|Summary:||no protection against using fd_set with fd>1024|
|Product:||glibc||Reporter:||Kees Cook <kees>|
|Component:||libc||Assignee:||Ulrich Drepper <drepper.fsp>|
|Severity:||normal||CC:||bressers, bugdal, djm, fweimer, glibc-bugs|
Description Kees Cook 2009-06-30 20:06:20 UTC
When a program using select() starts tracking file descriptors above 1024, the fd_set vector (128 bytes) will overflow, writing to whatever is beyond the vector, leading to stack/heap corruption. This is a known, old, issue. Examples: http://cve.mitre.org/cgi-bin/cvename.cgi?name=CVE-2002-1500 http://marc.info/?l=bugtraq&m=110660879328901 It is perfectly valid to use select() on a user-allocated vector that IS large enough to handle the the fds being tracked, but it seems that glibc should take some proactive measures to help applications that are not checking FD_SETSIZE. It was pointed out that SSH, e.g. uses this to work around the issue: fdset = (fd_set *)xcalloc(howmany(maxfd + 1, NFDBITS) Some ideas could be to flag FD_ZERO as dangerous? Or to check sizeof(...) on select() inputs? I would love to see a reasonable approach to protecting applications that aren't prepared for RLIMIT_NOFILE to be >1024. :) Also being tracked here: https://bugs.launchpad.net/bugs/386558 Thanks!
Comment 1 Ulrich Drepper 2009-10-30 06:30:54 UTC
select is what it is. Every program using it must be considered buggy.
Comment 2 Josh Bressers 2011-05-02 15:19:21 UTC
Ulrich, Could I convince you to revisit this bug? This issue is currently being hit by some enterprise sized daemons (lots of open fds). The biggest issue is that almost every use of select is wrong, so fixing them all in a timely manner is rather impractical. Some projects like Samba have already moved to poll(), but they're now hitting fd issues in various libraries. I do agree that this is a library bug, but I think given the situation, it could make sense to add a fix for this to glibc to prevent buggy select use from overwriting arbitrary bits in memory. It's obvious that most projects don't use select() properly, even though its correct use is documented in the man pages. Thanks.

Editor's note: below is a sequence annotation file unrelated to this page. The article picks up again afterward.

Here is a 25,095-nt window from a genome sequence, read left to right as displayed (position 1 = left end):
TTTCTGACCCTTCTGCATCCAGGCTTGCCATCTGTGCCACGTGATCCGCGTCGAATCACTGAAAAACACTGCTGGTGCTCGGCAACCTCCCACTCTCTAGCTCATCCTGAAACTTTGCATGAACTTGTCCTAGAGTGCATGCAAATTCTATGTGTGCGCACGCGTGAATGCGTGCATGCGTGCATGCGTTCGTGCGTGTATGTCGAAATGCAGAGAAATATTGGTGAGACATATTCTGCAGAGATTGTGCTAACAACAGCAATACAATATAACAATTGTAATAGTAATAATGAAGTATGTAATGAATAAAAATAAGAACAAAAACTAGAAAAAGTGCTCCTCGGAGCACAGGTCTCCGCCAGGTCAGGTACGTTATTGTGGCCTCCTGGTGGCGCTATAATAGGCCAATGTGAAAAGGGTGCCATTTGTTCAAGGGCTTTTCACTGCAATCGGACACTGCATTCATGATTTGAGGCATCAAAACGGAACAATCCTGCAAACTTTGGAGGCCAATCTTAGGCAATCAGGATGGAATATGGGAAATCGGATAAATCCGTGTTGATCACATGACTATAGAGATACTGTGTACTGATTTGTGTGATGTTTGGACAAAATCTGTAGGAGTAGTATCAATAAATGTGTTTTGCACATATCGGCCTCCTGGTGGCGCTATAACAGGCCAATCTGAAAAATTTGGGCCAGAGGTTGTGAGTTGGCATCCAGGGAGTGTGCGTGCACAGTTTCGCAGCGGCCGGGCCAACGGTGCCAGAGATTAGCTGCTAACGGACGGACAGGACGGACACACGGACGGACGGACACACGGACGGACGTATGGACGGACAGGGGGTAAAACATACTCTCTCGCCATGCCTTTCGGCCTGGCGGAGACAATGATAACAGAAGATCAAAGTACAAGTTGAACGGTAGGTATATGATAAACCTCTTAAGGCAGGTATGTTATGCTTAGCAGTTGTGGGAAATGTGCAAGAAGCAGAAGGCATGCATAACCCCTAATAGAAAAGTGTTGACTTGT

Comment 3 Ulrich Drepper 2011-05-03 00:31:51 UTC
(In reply to comment #2) > Could I convince you to revisit this bug? No. Any such change breaks existing code since there are programs which redefine the set size and do other stupid things.
Comment 4 Rich Felker 2011-05-03 20:05:03 UTC
Wouldn't it be reasonable to range-check the file descriptor when security-related feature test macros (perhaps FORTIFY_SOURCE) are enabled? By the way, POSIX specifies that passing fd values greater than or equal to FD_SETSIZE to the FD_* macros/functions results in undefined behavior, so programs which want to *try* using select with higher fds should do it by allocating an *array of fd_set objects* with (maxfd+FD_SETSIZE)/FD_SETSIZE elements, then performing operations like FD_SET(fd%FD_SETSIZE, &fds[fd/FD_SETSIZE]); -- this also avoids dependency on nonstandard and nonportable macros like NFDBITS.
Comment 5 Florian Weimer 2014-06-13 11:02:43 UTC
FD_SET fortification was implemented in glibc 2.15.
Comment 6 Kees Cook 2014-06-13 18:19:53 UTC
commit a0f33f996f7986dbf37631a4577f8565b42df29e Author: Ulrich Drepper <email@example.com> Date: Thu Sep 8 19:48:47 2011 -0400 Add range checking for FD_SET, FD_CLR, and FD_ISSET
Comment 7 Damien Miller 2014-10-01 00:05:38 UTC
These checks break programs compiled with _FORTIFY_SOURCE that allocate fd_sets on the heap. This has long been supported by Linux, all BSDs and many commercial Unix as a way to avoid FD_SETSIZE limits. Please consider revising the checks to detect explicitly allocated fd_sets or add a preprocessor flag to disable the check.